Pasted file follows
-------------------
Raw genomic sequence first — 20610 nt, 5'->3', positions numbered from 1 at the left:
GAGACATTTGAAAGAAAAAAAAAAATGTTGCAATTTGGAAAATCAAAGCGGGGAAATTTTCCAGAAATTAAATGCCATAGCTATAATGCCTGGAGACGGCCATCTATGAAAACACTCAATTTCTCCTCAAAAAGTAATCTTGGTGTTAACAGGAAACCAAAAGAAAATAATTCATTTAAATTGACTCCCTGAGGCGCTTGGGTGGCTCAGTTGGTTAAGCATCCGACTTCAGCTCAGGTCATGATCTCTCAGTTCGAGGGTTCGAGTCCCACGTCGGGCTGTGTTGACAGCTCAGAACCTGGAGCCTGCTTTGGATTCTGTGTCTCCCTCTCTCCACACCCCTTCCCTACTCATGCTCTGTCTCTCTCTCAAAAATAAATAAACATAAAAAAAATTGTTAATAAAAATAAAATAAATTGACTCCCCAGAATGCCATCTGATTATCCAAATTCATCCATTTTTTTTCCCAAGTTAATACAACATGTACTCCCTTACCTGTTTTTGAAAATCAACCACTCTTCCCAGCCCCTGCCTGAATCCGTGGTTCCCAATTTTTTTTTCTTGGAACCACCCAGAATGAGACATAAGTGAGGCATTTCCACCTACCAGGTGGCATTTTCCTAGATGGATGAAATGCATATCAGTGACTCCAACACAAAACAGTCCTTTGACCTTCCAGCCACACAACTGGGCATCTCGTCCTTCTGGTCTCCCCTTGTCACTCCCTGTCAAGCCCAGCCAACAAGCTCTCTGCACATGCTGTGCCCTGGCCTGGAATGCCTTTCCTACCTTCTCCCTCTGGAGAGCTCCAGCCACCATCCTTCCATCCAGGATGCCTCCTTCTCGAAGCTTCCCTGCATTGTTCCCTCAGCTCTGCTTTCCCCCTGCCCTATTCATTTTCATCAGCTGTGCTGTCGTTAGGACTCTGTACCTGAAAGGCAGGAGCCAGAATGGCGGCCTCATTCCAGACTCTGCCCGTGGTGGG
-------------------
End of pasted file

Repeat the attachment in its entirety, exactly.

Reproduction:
Raw genomic sequence first — 20610 nt, 5'->3', positions numbered from 1 at the left:
GAGACATTTGAAAGAAAAAAAAAAATGTTGCAATTTGGAAAATCAAAGCGGGGAAATTTTCCAGAAATTAAATGCCATAGCTATAATGCCTGGAGACGGCCATCTATGAAAACACTCAATTTCTCCTCAAAAAGTAATCTTGGTGTTAACAGGAAACCAAAAGAAAATAATTCATTTAAATTGACTCCCTGAGGCGCTTGGGTGGCTCAGTTGGTTAAGCATCCGACTTCAGCTCAGGTCATGATCTCTCAGTTCGAGGGTTCGAGTCCCACGTCGGGCTGTGTTGACAGCTCAGAACCTGGAGCCTGCTTTGGATTCTGTGTCTCCCTCTCTCCACACCCCTTCCCTACTCATGCTCTGTCTCTCTCTCAAAAATAAATAAACATAAAAAAAATTGTTAATAAAAATAAAATAAATTGACTCCCCAGAATGCCATCTGATTATCCAAATTCATCCATTTTTTTTCCCAAGTTAATACAACATGTACTCCCTTACCTGTTTTTGAAAATCAACCACTCTTCCCAGCCCCTGCCTGAATCCGTGGTTCCCAATTTTTTTTTCTTGGAACCACCCAGAATGAGACATAAGTGAGGCATTTCCACCTACCAGGTGGCATTTTCCTAGATGGATGAAATGCATATCAGTGACTCCAACACAAAACAGTCCTTTGACCTTCCAGCCACACAACTGGGCATCTCGTCCTTCTGGTCTCCCCTTGTCACTCCCTGTCAAGCCCAGCCAACAAGCTCTCTGCACATGCTGTGCCCTGGCCTGGAATGCCTTTCCTACCTTCTCCCTCTGGAGAGCTCCAGCCACCATCCTTCCATCCAGGATGCCTCCTTCTCGAAGCTTCCCTGCATTGTTCCCTCAGCTCTGCTTTCCCCCTGCCCTATTCATTTTCATCAGCTGTGCTGTCGTTAGGACTCTGTACCTGAAAGGCAGGAGCCAGAATGGCGGCCTCATTCCAGACTCTGCCCGTGGTGGG